A Hard Rain is Gonna Fall
November 16 - February 8, 2024
Artist: Marcel Rusu

Marcel Rusu (b. 1989, Mediaș, Romania) is a visual artist living and working in Cluj-Napoca, Romania. He completed his B.F.A., M.F.A. and D.F.A. studies at the University of Art and Design, Cluj-Napoca. His work has been e ... [read more]

A Metaphoric Journey Through Present, acrylic and oil on linen, 165x145 cm, 2022
Authority of Shining, acrylic on linen, 50.5x42 cm, 2023
Silk and concrete, charcoal and pastel on paper, drawing size 150×110 cm / full size 200x150 cm, 2023
Soften Yellow and Melted Sun, acrylic and oil on linen, 50x42 cm, 2023
Spare time and Appetite 2, charcoal and pastel on paper, drawing size 130×98 cm / full size 150x118 cm, 2023
Spare Time and Appetite, charcoal and pastel on paper, drawing size 130×98 cm / full size 150x118 cm, 2023
The Guardians at Dusk, acrylic on linen, 100x90 cm, 2023
Unpredictable Horizon, acrylic and oil on linen, 165×145 cm, 2022
Untitled (Afternoon at Barbican), charcoal and pastel on paper, drawing size 150×110 cm / full size 200x150 cm, 2023
Urban Jungle 2022. Thunders in the East, acrylic and oil on linen, 100×150 cm, 2022
Western View, acrylic on linen, 50×45 cm, 2022
A Hard Rain is Gonna Fall

In most of the works created by Marcel Rusu after 2022 in medium-to-large-sized formats, two surfaces converge: one is architectural, serving as a carrier of pictorial plasticity and conceptual suggestion, while the other is affective, featuring either his life partner or the artist himself. These surfaces merge together into a fundamental typology of representation, which is linked to the core issue of illusion on a two-dimensional panel, the mnemonic problem, as well as the pictorial convention of the opposition between figure and background.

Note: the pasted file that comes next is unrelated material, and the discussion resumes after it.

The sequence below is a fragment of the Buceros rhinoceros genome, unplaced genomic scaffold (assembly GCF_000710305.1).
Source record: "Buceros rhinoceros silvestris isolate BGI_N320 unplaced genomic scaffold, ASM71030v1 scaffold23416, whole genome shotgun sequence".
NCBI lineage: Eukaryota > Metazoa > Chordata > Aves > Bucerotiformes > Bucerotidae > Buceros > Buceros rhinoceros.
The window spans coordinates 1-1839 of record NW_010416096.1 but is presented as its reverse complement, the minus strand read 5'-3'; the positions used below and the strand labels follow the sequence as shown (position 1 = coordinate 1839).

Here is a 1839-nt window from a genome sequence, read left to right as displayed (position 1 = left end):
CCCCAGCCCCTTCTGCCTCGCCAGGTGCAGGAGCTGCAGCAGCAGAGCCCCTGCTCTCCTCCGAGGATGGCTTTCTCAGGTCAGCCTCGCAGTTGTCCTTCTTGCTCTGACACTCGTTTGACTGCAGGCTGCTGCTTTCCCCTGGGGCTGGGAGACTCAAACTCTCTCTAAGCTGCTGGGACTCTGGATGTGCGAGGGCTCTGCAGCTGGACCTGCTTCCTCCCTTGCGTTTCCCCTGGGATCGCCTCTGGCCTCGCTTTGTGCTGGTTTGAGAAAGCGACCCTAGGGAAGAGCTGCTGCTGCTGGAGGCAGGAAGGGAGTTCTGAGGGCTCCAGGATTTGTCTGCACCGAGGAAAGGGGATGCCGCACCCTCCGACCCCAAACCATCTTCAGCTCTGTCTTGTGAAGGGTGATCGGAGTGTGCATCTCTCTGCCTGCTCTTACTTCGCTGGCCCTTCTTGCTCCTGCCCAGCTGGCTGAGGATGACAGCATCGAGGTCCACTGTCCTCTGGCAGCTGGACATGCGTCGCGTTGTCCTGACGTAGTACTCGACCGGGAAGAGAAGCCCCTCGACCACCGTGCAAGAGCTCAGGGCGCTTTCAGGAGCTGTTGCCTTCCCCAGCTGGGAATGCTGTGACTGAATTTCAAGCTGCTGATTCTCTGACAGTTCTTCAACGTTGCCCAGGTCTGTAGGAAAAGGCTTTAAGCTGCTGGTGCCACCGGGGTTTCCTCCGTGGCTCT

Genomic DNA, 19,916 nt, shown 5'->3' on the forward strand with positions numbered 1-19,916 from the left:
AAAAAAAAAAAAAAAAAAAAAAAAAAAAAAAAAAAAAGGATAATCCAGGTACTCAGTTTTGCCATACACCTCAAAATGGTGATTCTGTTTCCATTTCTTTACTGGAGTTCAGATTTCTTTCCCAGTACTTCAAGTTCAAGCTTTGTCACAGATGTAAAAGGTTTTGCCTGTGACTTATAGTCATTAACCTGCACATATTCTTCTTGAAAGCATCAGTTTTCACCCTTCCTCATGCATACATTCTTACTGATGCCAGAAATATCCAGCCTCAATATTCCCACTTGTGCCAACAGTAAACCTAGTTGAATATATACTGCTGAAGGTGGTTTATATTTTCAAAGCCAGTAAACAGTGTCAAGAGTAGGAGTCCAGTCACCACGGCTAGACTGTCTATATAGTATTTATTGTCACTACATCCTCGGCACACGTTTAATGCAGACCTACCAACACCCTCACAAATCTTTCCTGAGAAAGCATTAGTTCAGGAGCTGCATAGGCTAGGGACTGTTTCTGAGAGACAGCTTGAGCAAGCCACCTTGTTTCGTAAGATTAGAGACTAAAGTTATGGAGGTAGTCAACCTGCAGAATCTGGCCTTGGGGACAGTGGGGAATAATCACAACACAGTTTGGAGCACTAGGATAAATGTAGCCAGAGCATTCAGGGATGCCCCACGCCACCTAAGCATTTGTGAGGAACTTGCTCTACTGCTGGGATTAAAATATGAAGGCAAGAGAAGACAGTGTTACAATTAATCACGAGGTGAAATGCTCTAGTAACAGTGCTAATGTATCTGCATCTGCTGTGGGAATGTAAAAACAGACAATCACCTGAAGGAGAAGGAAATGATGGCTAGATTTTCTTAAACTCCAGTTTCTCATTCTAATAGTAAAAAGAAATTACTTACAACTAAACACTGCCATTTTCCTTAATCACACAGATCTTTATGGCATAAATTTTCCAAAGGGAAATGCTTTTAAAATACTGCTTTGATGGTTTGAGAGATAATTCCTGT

As I already mentioned, the situation with the figure is straightforward, but the background seems to be all at once distinctly localised and systematically implied or signed within the context of the new panic-mongering political realities unfolding in Eastern Europe along with the war that began in that fateful year of 2022. Such is this dualism of planes where a solar one, expressed either through typical elements of a consumerist society, through objects designed to match the Western standard, or through specific places of lounge culture such as the beach, the luxuriant garden, and the pool, is suddenly laid over the typically Eastern realities, often implied through an electrically charged purple storm, or through crammed standardised apartment blocks, concrete panel fences, or entropic stabilopods—those concrete structures, signatures of the Black Sea shore. Whenever the composition features Western architectural elements, they are also part of the brutalist category, the most remarkable example being the Barbican Centre. Along with the figure of the artist’s intimate horizon, it is no surprise that it always appears on secured ground, be it within the solar Western space or sheltered by solid structures.